Case study

Illegal job ad

Kapil is the editor of a culture magazine aimed at young Indian-New Zealanders. He wants to hire an Auckland sales manager and writes in the job ad that he wants someone young and of Indian heritage.

Kapil sends it to a recruitment consultant, who says it needs to be rewritten — it’s illegal to advertise a job that discriminates by age or ethnicity.

The recruiter points Kapil to the Human Rights Commission’s A-Z pre-employment guidelines [PDF, 335KB] (external link) to rewrite his job ad. Had it been published without change, both Kapil and the recruiter could be liable for breaching the Human Rights Act and Employment Relations Act.

Step 3. Advertise the position

You don’t necessarily have to advertise — but you do have to be careful about what you say if you do. A job ad must be accurate and non-discriminatory. That means you can’t use language that could be interpreted as seeking someone of a particular age, gender or race.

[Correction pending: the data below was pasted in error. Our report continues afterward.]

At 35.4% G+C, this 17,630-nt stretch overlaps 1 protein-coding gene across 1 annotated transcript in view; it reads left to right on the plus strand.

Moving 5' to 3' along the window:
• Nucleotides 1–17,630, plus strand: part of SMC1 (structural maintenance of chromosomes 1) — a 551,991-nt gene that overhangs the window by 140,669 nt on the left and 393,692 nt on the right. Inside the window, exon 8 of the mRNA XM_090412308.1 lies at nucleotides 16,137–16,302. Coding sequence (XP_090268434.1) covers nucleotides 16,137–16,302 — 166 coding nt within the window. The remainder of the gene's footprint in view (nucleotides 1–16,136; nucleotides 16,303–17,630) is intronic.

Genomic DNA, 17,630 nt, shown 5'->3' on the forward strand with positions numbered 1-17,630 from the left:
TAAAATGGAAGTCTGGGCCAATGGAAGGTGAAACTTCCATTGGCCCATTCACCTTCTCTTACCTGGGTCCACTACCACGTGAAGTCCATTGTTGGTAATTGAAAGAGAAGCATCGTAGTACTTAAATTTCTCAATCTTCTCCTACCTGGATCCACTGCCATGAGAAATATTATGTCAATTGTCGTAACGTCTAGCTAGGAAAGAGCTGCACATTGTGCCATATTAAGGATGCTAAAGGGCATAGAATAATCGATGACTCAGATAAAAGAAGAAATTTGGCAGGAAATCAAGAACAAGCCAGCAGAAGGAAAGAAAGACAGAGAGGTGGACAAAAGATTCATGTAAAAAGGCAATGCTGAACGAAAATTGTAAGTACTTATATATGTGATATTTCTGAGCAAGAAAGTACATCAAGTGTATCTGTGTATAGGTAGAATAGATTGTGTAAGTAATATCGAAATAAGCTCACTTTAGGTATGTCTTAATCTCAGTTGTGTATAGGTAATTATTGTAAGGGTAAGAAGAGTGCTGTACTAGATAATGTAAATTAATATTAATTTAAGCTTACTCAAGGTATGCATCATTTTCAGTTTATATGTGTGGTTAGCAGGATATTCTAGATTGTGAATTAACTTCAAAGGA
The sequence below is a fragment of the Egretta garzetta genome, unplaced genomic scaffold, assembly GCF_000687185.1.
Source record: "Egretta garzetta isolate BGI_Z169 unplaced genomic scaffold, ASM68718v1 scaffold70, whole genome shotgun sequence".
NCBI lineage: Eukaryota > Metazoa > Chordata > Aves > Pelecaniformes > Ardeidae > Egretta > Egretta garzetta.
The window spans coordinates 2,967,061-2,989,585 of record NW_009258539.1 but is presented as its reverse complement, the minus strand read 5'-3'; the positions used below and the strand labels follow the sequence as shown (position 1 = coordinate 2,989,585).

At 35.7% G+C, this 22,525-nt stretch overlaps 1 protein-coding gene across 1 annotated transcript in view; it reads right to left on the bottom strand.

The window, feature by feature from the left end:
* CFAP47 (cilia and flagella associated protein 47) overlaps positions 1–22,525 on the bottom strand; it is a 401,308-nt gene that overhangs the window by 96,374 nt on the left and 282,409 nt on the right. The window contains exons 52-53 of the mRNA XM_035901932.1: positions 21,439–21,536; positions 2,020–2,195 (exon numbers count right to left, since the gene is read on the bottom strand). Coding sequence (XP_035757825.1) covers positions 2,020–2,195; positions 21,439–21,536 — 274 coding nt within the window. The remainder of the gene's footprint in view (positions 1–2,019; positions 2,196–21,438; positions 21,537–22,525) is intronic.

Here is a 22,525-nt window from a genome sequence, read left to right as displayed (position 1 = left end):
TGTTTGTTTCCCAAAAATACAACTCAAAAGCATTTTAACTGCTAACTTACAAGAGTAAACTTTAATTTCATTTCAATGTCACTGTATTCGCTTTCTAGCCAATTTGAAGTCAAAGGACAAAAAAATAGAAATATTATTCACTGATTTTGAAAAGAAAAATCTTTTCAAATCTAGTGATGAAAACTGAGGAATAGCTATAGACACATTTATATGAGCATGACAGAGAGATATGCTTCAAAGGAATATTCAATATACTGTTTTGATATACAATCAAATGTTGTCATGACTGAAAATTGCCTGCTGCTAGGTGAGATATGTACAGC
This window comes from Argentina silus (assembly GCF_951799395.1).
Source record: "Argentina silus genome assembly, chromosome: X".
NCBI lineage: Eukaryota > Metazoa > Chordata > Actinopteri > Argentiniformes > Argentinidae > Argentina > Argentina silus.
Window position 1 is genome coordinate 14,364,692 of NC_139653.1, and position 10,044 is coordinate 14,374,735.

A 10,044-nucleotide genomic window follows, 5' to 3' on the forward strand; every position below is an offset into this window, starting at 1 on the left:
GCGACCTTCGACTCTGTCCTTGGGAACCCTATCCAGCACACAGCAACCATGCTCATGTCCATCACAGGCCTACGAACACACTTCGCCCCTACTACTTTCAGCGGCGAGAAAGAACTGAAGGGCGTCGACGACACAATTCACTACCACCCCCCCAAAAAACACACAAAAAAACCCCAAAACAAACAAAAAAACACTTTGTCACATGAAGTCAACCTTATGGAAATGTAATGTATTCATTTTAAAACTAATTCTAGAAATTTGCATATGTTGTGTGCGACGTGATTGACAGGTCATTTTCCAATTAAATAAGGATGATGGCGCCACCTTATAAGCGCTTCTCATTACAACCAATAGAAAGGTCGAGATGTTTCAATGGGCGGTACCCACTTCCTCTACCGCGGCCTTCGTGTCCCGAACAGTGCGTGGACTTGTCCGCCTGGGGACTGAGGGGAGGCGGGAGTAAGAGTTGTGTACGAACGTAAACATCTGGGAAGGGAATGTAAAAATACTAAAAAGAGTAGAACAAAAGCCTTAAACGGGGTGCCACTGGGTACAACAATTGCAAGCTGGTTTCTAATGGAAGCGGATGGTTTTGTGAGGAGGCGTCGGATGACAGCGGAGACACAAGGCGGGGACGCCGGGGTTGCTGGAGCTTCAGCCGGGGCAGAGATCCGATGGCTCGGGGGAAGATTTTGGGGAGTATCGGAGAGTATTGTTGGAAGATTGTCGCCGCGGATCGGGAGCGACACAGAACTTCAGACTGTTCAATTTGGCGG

You should include:

  • any minimum qualifications, experience or requirements to do the job, eg a driver licence
  • whether it’s a full-time, part-time, permanent, fixed-term or casual position
  • any benefits like flexible hours, extra KiwiSaver payments or bonuses
  • the things that make your company a great place to work
  • how to apply.

You can’t state requirements for the role that would lead to discrimination, including anything related to a person’s:

  • physical appearance, eg hair colour or skin colour
  • gender
  • race
  • religion
  • age.

You can include an application form. Ask for a cover letter as well as a CV to get extra information about how responsibilities in previous roles relate to the job you’re looking to fill.

Job applications (external link)  — Employment New Zealand

Advertising jobs (external link) — Employment New Zealand

Where to place the ad